As I’ve said before, the decision to get an MBA was a natural one. But to get an MBA online is its own decision.
When I had my “It’s time to go get your master’s degree” epiphany, I was pleased with myself that I’d chosen business. But I have a career as a writer and journalist, and it was clear to me that I wasn’t willing to give that up for two years to immerse myself in the world of B-School. I also have my sights set on working in both a non-profit/policy capacity, as well as learning the ropes of the business journalism world while I’m in school. Additionally, I have a full-time writing job to keep. I like to live (and, especially, work) in a multi-faceted but interconnected world. And that’s why I chose to pursue an MBA online.
I often find myself having to justify my decision to friends and family that are traditional academics, who “just can’t understand” the advantage of obtaining a degree online. In fact, before I’ve even finished applying to schools, I’ve been met with several opportunities (read: I’ve been baited) to justify my decision, and I’d like to do it publicly as I embark on this From Start to Finish series.
Online Learning Is the Future
We live in a fascinating and rapidly changing time. Children are learning to use touch-screens and apps before they can talk. Adults are working longer and, as their pensions sink and their Social Security checks all but bounce, they are fighting to stay relevant, employable, and healthy in new and exciting ways. Classes are taught at Ivy League universities about the urban situation, through the lens of an HBO show called The Wire. Reality TV is more popular than ever, and dance music today sounds like the noises robots make before they die. It’s a weird, weird world — made more bizarre, I’m sure, by my natural inclination to examine things, as any lifetime student of philosophy, in the abstract. And people are being forced to adapt and change more quickly than ever before.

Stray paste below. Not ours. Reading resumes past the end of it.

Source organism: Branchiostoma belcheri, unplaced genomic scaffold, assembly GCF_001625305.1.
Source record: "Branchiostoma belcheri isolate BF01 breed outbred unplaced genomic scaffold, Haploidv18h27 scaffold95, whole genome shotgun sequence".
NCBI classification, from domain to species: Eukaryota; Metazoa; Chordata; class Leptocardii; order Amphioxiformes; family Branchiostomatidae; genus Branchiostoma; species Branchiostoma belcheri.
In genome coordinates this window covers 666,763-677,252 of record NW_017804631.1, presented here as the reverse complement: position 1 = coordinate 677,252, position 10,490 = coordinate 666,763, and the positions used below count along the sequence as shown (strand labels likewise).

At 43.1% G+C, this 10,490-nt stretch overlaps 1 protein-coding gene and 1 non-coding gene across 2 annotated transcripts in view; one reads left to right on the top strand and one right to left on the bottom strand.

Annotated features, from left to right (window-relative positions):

While I don’t foresee an untimely end to traditional brick-and-mortar schools, it is clear that distance and online learning is the future. I believe that, within several years, many of the nation’s top schools will (and already do) offer excellent educational options through an online learning platform. Connectivity is at an all-time high, with social media being a cornerstone of alumni networks and job-seeking strategies. And there are a few American business schools taking the lead. In the lead. This is where I want to be.
I’m a natural risk taker, and I’m often an early adopter of technological advances. This has served me well in both my personal life and career. My mother used to have me write math programs in BASIC, and I have HTML tattoos. After college, I’ve found several jobs and a loyal (if small) readership through establishing a great online social network with Twitter and Facebook. And while I value greatly life beyond the screen, if it’s online — it makes sense to me.
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When I learned that University of North Carolina‘s highly-ranked and world-renowned business school, Kenan-Flagler, was offering an online MBA program with identical curriculum to its campus program, I knew I’d made the right decision. Other fine schools, such as Indiana University’s Kelley Business School, are also taking this plunge. Provided that I gain acceptance to my top school choice(s), there is no need to put my offline life and career on hold in order to get an MBA. In fact, studying offline and conducting my academic life online feels as natural as the decision to better my life by furthering my education and codifying the more marketable of my skills. Online everything is both the present and the future — and I will be at the forefront of this, championing its many benefits.
Online Education Needs Champions
I chose an online degree, and, indeed, to write this two-plus year series about it, for many reasons. But the most important reason for my choice that remains continually relevant is this: I believe online education is every bit as worthy as a brick-and-mortar education, and this necessitates good examples. In order to form a functional and working online education system for any school, people need to be vocal about the benefits and difficulties of their experience. Those lucky enough to be able to work and attend school need to be interested and passionate about the way things work, and they need to be focused on helping future learners and educators create a better world. I fully intend to use my degree to make the world a better place, to be an active alumni, and to be a champion of online education throughout my career. Be the change, as Gandhi says.
Now, as I sit in an almost maddening virtual paper pile of applications, essays, recommendations, and nerves — now, I just have to get in.
Bethany Perryman is a contributor to OnlineMBA.com, who is pursuing her Masters of Business Administration online.